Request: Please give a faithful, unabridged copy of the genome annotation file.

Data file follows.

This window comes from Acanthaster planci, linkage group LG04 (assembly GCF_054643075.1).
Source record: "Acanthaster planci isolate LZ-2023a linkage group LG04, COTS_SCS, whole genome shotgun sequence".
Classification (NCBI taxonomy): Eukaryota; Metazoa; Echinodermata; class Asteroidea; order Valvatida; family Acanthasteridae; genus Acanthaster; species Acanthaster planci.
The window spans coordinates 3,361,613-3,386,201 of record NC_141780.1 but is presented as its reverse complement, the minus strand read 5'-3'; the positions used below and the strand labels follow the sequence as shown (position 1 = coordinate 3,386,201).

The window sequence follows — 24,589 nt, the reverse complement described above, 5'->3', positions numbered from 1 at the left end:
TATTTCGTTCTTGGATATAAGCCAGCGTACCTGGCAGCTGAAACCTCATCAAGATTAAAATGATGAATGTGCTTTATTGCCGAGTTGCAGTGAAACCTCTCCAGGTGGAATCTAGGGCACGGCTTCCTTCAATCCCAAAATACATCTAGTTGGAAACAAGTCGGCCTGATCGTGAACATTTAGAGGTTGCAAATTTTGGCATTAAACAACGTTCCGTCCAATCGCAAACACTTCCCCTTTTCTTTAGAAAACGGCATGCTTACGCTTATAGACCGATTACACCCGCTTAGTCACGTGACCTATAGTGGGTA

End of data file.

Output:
This window comes from Acanthaster planci, linkage group LG04 (assembly GCF_054643075.1).
Source record: "Acanthaster planci isolate LZ-2023a linkage group LG04, COTS_SCS, whole genome shotgun sequence".
Classification (NCBI taxonomy): Eukaryota; Metazoa; Echinodermata; class Asteroidea; order Valvatida; family Acanthasteridae; genus Acanthaster; species Acanthaster planci.
The window spans coordinates 3,361,613-3,386,201 of record NC_141780.1 but is presented as its reverse complement, the minus strand read 5'-3'; the positions used below and the strand labels follow the sequence as shown (position 1 = coordinate 3,386,201).

The window sequence follows — 24,589 nt, the reverse complement described above, 5'->3', positions numbered from 1 at the left end:
TATTTCGTTCTTGGATATAAGCCAGCGTACCTGGCAGCTGAAACCTCATCAAGATTAAAATGATGAATGTGCTTTATTGCCGAGTTGCAGTGAAACCTCTCCAGGTGGAATCTAGGGCACGGCTTCCTTCAATCCCAAAATACATCTAGTTGGAAACAAGTCGGCCTGATCGTGAACATTTAGAGGTTGCAAATTTTGGCATTAAACAACGTTCCGTCCAATCGCAAACACTTCCCCTTTTCTTTAGAAAACGGCATGCTTACGCTTATAGACCGATTACACCCGCTTAGTCACGTGACCTATAGTGGGTA